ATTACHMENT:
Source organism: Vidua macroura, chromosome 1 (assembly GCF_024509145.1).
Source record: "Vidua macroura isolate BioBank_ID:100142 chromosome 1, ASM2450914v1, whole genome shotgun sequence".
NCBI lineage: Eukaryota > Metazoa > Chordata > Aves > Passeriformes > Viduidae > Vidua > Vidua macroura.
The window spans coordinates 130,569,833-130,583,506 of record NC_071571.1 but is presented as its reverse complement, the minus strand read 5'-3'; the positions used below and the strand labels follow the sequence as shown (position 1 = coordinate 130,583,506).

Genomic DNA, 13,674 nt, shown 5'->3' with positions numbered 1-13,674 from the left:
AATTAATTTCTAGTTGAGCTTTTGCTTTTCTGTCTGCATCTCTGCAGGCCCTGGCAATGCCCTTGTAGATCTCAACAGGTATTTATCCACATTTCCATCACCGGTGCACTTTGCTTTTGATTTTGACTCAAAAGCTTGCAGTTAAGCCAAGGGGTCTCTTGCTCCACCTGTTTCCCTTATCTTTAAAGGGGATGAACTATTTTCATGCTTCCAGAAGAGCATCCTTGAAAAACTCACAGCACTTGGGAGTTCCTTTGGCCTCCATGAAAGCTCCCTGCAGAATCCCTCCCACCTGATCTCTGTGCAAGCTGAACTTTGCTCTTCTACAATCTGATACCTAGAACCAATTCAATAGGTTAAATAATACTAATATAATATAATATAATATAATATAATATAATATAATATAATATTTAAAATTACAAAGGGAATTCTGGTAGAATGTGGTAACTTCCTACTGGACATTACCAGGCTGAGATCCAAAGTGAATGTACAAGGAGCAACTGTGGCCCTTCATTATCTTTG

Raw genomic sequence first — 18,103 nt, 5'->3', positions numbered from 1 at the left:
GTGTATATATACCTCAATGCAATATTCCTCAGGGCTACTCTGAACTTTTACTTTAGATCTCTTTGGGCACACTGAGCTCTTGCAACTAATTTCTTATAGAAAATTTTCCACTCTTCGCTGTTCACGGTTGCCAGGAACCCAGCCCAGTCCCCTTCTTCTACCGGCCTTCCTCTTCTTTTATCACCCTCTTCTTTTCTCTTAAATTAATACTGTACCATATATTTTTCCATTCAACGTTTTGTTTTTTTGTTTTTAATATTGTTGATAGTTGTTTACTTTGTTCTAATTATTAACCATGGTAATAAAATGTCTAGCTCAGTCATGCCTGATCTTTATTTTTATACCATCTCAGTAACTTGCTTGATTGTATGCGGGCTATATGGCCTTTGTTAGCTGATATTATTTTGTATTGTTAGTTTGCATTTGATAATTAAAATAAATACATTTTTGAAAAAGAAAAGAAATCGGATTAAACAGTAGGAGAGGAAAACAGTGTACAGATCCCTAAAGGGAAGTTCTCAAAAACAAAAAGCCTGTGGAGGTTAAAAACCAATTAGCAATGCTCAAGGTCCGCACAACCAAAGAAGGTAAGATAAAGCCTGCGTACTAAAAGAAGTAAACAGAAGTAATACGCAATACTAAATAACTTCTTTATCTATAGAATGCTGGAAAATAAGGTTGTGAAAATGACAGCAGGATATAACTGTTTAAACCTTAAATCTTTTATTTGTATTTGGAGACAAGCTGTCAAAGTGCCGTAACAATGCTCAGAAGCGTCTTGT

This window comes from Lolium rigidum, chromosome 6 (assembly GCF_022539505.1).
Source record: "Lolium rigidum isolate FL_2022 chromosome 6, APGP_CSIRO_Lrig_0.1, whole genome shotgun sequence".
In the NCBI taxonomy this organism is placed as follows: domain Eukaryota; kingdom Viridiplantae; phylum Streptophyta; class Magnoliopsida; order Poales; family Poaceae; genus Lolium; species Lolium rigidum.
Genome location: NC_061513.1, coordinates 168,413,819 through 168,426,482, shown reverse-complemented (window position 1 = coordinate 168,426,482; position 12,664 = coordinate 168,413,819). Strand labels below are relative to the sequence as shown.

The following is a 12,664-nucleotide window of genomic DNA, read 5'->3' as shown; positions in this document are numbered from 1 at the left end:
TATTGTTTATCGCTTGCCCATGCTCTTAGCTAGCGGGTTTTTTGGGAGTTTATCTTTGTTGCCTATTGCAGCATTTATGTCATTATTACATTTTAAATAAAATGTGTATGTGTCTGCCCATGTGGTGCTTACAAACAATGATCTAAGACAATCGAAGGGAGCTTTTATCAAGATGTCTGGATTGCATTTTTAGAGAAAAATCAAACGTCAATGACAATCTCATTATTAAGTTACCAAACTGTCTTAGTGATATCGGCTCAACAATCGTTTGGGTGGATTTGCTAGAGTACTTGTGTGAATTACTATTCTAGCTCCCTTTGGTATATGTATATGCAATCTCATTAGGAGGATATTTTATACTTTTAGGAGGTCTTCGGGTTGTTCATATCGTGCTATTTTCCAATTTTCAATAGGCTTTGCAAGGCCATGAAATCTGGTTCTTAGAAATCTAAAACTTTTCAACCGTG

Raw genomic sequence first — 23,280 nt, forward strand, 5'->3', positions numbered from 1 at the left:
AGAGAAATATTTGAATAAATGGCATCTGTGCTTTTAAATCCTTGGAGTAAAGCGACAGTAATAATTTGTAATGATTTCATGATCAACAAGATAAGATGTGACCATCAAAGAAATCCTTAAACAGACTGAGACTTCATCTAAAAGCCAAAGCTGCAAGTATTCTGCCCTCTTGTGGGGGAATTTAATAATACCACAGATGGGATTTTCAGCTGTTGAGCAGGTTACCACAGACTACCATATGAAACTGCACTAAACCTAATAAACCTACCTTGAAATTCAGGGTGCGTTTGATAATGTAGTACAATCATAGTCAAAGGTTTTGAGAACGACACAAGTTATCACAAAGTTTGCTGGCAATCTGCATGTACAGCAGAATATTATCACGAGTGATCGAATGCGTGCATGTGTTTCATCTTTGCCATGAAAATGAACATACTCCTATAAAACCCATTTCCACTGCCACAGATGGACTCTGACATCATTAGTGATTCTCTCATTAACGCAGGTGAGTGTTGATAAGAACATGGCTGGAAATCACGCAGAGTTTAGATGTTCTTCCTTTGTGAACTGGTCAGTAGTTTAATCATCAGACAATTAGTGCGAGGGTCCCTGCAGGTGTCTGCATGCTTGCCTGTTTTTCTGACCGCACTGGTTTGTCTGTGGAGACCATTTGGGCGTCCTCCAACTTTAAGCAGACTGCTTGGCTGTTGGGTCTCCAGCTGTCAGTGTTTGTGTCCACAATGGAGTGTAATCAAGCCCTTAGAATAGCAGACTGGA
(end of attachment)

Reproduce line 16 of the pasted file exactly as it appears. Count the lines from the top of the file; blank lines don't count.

AGAGAAATATTTGAATAAATGGCATCTGTGCTTTTAAATCCTTGGAGTAAAGCGACAGTAATAATTTGTAATGATTTCATGATCAACAAGATAAGATGTGACCATCAAAGAAATCCTTAAACAGACTGAGACTTCATCTAAAAGCCAAAGCTGCAAGTATTCTGCCCTCTTGTGGGGGAATTTAATAATACCACAGATGGGATTTTCAGCTGTTGAGCAGGTTACCACAGACTACCATATGAAACTGCACTAAACCTAATAAACCTACCTTGAAATTCAGGGTGCGTTTGATAATGTAGTACAATCATAGTCAAAGGTTTTGAGAACGACACAAGTTATCACAAAGTTTGCTGGCAATCTGCATGTACAGCAGAATATTATCACGAGTGATCGAATGCGTGCATGTGTTTCATCTTTGCCATGAAAATGAACATACTCCTATAAAACCCATTTCCACTGCCACAGATGGACTCTGACATCATTAGTGATTCTCTCATTAACGCAGGTGAGTGTTGATAAGAACATGGCTGGAAATCACGCAGAGTTTAGATGTTCTTCCTTTGTGAACTGGTCAGTAGTTTAATCATCAGACAATTAGTGCGAGGGTCCCTGCAGGTGTCTGCATGCTTGCCTGTTTTTCTGACCGCACTGGTTTGTCTGTGGAGACCATTTGGGCGTCCTCCAACTTTAAGCAGACTGCTTGGCTGTTGGGTCTCCAGCTGTCAGTGTTTGTGTCCACAATGGAGTGTAATCAAGCCCTTAGAATAGCAGACTGGA